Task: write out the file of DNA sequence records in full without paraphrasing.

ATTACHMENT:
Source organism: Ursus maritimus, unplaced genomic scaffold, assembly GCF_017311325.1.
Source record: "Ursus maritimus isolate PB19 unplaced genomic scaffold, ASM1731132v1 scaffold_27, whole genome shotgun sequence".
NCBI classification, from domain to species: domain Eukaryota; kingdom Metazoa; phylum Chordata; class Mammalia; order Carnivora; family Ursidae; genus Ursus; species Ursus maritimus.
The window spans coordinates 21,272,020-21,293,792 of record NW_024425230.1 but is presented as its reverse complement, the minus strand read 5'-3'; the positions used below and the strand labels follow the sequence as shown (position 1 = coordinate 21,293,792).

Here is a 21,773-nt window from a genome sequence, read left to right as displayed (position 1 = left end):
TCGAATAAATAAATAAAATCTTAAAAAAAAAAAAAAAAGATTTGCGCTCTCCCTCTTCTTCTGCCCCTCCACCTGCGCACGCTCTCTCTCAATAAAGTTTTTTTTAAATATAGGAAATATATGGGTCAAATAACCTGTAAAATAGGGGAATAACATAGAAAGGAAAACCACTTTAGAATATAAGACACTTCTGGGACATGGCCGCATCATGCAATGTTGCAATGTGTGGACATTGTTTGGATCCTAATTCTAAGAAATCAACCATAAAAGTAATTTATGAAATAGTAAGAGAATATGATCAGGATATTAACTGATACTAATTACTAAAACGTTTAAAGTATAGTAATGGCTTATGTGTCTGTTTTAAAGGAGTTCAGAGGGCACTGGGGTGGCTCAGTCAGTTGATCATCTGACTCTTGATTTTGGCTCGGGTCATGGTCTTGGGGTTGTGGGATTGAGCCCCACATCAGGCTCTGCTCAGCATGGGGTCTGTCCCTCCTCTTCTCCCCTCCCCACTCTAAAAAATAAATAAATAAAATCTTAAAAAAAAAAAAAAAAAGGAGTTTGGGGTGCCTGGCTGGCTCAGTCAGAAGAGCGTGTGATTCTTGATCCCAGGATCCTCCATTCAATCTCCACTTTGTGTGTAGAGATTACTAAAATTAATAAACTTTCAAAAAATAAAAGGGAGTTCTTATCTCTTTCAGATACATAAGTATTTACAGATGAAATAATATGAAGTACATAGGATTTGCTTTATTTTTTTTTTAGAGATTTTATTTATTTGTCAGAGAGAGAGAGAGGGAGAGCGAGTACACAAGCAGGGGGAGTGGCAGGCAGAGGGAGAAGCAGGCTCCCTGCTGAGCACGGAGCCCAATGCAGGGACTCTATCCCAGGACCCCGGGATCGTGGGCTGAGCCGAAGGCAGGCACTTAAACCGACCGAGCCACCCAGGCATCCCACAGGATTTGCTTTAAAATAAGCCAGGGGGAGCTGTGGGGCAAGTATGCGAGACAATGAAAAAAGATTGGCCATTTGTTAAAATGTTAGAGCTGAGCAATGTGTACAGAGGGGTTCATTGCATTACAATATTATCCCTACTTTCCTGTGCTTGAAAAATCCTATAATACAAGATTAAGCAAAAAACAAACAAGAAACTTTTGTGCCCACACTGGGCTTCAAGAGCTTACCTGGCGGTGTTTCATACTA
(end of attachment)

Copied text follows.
Source organism: Ursus maritimus, unplaced genomic scaffold, assembly GCF_017311325.1.
Source record: "Ursus maritimus isolate PB19 unplaced genomic scaffold, ASM1731132v1 scaffold_27, whole genome shotgun sequence".
NCBI classification, from domain to species: domain Eukaryota; kingdom Metazoa; phylum Chordata; class Mammalia; order Carnivora; family Ursidae; genus Ursus; species Ursus maritimus.
The window spans coordinates 21,272,020-21,293,792 of record NW_024425230.1 but is presented as its reverse complement, the minus strand read 5'-3'; the positions used below and the strand labels follow the sequence as shown (position 1 = coordinate 21,293,792).

Here is a 21,773-nt window from a genome sequence, read left to right as displayed (position 1 = left end):
TCGAATAAATAAATAAAATCTTAAAAAAAAAAAAAAAAGATTTGCGCTCTCCCTCTTCTTCTGCCCCTCCACCTGCGCACGCTCTCTCTCAATAAAGTTTTTTTTAAATATAGGAAATATATGGGTCAAATAACCTGTAAAATAGGGGAATAACATAGAAAGGAAAACCACTTTAGAATATAAGACACTTCTGGGACATGGCCGCATCATGCAATGTTGCAATGTGTGGACATTGTTTGGATCCTAATTCTAAGAAATCAACCATAAAAGTAATTTATGAAATAGTAAGAGAATATGATCAGGATATTAACTGATACTAATTACTAAAACGTTTAAAGTATAGTAATGGCTTATGTGTCTGTTTTAAAGGAGTTCAGAGGGCACTGGGGTGGCTCAGTCAGTTGATCATCTGACTCTTGATTTTGGCTCGGGTCATGGTCTTGGGGTTGTGGGATTGAGCCCCACATCAGGCTCTGCTCAGCATGGGGTCTGTCCCTCCTCTTCTCCCCTCCCCACTCTAAAAAATAAATAAATAAAATCTTAAAAAAAAAAAAAAAAAGGAGTTTGGGGTGCCTGGCTGGCTCAGTCAGAAGAGCGTGTGATTCTTGATCCCAGGATCCTCCATTCAATCTCCACTTTGTGTGTAGAGATTACTAAAATTAATAAACTTTCAAAAAATAAAAGGGAGTTCTTATCTCTTTCAGATACATAAGTATTTACAGATGAAATAATATGAAGTACATAGGATTTGCTTTATTTTTTTTTTAGAGATTTTATTTATTTGTCAGAGAGAGAGAGAGGGAGAGCGAGTACACAAGCAGGGGGAGTGGCAGGCAGAGGGAGAAGCAGGCTCCCTGCTGAGCACGGAGCCCAATGCAGGGACTCTATCCCAGGACCCCGGGATCGTGGGCTGAGCCGAAGGCAGGCACTTAAACCGACCGAGCCACCCAGGCATCCCACAGGATTTGCTTTAAAATAAGCCAGGGGGAGCTGTGGGGCAAGTATGCGAGACAATGAAAAAAGATTGGCCATTTGTTAAAATGTTAGAGCTGAGCAATGTGTACAGAGGGGTTCATTGCATTACAATATTATCCCTACTTTCCTGTGCTTGAAAAATCCTATAATACAAGATTAAGCAAAAAACAAACAAGAAACTTTTGTGCCCACACTGGGCTTCAAGAGCTTACCTGGCGGTGTTTCATACTA